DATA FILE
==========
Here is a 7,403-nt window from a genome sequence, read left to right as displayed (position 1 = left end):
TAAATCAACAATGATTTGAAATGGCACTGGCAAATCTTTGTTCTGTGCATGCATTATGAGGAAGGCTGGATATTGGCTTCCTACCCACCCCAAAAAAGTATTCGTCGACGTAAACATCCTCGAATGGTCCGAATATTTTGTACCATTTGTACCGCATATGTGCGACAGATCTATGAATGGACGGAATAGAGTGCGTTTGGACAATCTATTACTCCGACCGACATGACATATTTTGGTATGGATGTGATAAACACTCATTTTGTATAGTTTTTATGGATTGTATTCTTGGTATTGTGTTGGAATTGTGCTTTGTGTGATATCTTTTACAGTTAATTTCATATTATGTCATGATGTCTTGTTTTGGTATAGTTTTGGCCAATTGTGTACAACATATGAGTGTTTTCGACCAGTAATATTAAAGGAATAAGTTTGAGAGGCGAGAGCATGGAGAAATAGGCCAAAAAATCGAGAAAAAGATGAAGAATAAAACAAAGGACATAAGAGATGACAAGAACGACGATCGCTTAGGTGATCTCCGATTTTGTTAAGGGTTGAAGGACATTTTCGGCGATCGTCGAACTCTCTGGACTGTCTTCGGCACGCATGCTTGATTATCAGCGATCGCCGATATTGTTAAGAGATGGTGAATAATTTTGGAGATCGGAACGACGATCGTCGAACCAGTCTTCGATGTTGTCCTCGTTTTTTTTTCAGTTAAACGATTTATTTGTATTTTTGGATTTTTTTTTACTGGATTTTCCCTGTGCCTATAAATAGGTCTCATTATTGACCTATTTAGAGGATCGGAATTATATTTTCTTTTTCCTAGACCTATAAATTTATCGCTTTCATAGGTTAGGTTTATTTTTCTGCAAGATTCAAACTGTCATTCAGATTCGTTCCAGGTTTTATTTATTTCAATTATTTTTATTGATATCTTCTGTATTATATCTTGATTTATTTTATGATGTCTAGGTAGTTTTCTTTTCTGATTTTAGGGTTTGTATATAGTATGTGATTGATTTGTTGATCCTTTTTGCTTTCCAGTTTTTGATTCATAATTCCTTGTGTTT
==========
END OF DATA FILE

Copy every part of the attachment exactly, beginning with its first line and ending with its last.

Here is a 7,403-nt window from a genome sequence, read left to right as displayed (position 1 = left end):
TAAATCAACAATGATTTGAAATGGCACTGGCAAATCTTTGTTCTGTGCATGCATTATGAGGAAGGCTGGATATTGGCTTCCTACCCACCCCAAAAAAGTATTCGTCGACGTAAACATCCTCGAATGGTCCGAATATTTTGTACCATTTGTACCGCATATGTGCGACAGATCTATGAATGGACGGAATAGAGTGCGTTTGGACAATCTATTACTCCGACCGACATGACATATTTTGGTATGGATGTGATAAACACTCATTTTGTATAGTTTTTATGGATTGTATTCTTGGTATTGTGTTGGAATTGTGCTTTGTGTGATATCTTTTACAGTTAATTTCATATTATGTCATGATGTCTTGTTTTGGTATAGTTTTGGCCAATTGTGTACAACATATGAGTGTTTTCGACCAGTAATATTAAAGGAATAAGTTTGAGAGGCGAGAGCATGGAGAAATAGGCCAAAAAATCGAGAAAAAGATGAAGAATAAAACAAAGGACATAAGAGATGACAAGAACGACGATCGCTTAGGTGATCTCCGATTTTGTTAAGGGTTGAAGGACATTTTCGGCGATCGTCGAACTCTCTGGACTGTCTTCGGCACGCATGCTTGATTATCAGCGATCGCCGATATTGTTAAGAGATGGTGAATAATTTTGGAGATCGGAACGACGATCGTCGAACCAGTCTTCGATGTTGTCCTCGTTTTTTTTTCAGTTAAACGATTTATTTGTATTTTTGGATTTTTTTTTACTGGATTTTCCCTGTGCCTATAAATAGGTCTCATTATTGACCTATTTAGAGGATCGGAATTATATTTTCTTTTTCCTAGACCTATAAATTTATCGCTTTCATAGGTTAGGTTTATTTTTCTGCAAGATTCAAACTGTCATTCAGATTCGTTCCAGGTTTTATTTATTTCAATTATTTTTATTGATATCTTCTGTATTATATCTTGATTTATTTTATGATGTCTAGGTAGTTTTCTTTTCTGATTTTAGGGTTTGTATATAGTATGTGATTGATTTGTTGATCCTTTTTGCTTTCCAGTTTTTGATTCATAATTCCTTGTGTTT